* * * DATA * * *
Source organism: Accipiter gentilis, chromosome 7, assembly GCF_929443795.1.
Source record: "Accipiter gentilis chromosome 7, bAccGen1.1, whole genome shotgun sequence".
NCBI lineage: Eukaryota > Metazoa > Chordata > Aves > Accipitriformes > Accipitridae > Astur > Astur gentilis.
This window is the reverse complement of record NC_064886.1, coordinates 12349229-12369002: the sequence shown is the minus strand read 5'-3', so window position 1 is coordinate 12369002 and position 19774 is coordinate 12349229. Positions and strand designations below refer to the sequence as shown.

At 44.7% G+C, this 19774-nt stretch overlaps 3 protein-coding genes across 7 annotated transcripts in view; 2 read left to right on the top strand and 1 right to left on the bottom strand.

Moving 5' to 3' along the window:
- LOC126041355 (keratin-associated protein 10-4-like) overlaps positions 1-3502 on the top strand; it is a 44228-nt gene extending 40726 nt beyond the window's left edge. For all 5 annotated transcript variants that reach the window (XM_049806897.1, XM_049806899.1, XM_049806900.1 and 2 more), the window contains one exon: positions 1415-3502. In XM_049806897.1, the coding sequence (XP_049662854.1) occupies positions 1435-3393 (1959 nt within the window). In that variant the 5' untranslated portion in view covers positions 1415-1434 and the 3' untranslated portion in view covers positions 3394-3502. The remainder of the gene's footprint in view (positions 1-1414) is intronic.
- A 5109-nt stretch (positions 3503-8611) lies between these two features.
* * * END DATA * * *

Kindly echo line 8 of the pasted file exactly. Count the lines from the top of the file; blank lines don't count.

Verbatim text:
- A 5109-nt stretch (positions 3503-8611) lies between these two features.